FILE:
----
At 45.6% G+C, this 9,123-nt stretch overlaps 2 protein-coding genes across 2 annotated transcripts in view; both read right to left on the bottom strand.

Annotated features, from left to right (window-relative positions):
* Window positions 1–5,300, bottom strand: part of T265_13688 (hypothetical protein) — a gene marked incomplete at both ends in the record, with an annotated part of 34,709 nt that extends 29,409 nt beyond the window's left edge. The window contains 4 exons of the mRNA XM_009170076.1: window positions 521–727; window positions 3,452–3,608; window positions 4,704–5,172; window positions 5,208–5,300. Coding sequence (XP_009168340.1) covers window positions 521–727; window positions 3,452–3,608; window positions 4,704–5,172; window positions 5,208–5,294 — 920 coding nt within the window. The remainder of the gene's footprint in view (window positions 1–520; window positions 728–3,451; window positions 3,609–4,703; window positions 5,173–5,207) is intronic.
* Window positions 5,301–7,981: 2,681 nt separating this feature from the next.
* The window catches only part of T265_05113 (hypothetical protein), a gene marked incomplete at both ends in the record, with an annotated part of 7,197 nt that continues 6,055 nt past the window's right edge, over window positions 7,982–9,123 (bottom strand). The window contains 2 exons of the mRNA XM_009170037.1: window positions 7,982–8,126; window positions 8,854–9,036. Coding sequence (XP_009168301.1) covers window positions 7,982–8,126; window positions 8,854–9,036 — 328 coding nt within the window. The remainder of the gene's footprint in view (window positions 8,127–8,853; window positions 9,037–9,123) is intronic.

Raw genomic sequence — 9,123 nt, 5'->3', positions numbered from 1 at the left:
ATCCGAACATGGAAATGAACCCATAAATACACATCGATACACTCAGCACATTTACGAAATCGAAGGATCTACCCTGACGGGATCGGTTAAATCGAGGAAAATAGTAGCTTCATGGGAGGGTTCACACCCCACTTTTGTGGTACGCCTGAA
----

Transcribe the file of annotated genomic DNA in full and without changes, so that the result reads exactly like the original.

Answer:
At 45.6% G+C, this 9,123-nt stretch overlaps 2 protein-coding genes across 2 annotated transcripts in view; both read right to left on the bottom strand.

Annotated features, from left to right (window-relative positions):
* Window positions 1–5,300, bottom strand: part of T265_13688 (hypothetical protein) — a gene marked incomplete at both ends in the record, with an annotated part of 34,709 nt that extends 29,409 nt beyond the window's left edge. The window contains 4 exons of the mRNA XM_009170076.1: window positions 521–727; window positions 3,452–3,608; window positions 4,704–5,172; window positions 5,208–5,300. Coding sequence (XP_009168340.1) covers window positions 521–727; window positions 3,452–3,608; window positions 4,704–5,172; window positions 5,208–5,294 — 920 coding nt within the window. The remainder of the gene's footprint in view (window positions 1–520; window positions 728–3,451; window positions 3,609–4,703; window positions 5,173–5,207) is intronic.
* Window positions 5,301–7,981: 2,681 nt separating this feature from the next.
* The window catches only part of T265_05113 (hypothetical protein), a gene marked incomplete at both ends in the record, with an annotated part of 7,197 nt that continues 6,055 nt past the window's right edge, over window positions 7,982–9,123 (bottom strand). The window contains 2 exons of the mRNA XM_009170037.1: window positions 7,982–8,126; window positions 8,854–9,036. Coding sequence (XP_009168301.1) covers window positions 7,982–8,126; window positions 8,854–9,036 — 328 coding nt within the window. The remainder of the gene's footprint in view (window positions 8,127–8,853; window positions 9,037–9,123) is intronic.

Raw genomic sequence — 9,123 nt, 5'->3', positions numbered from 1 at the left:
ATCCGAACATGGAAATGAACCCATAAATACACATCGATACACTCAGCACATTTACGAAATCGAAGGATCTACCCTGACGGGATCGGTTAAATCGAGGAAAATAGTAGCTTCATGGGAGGGTTCACACCCCACTTTTGTGGTACGCCTGAA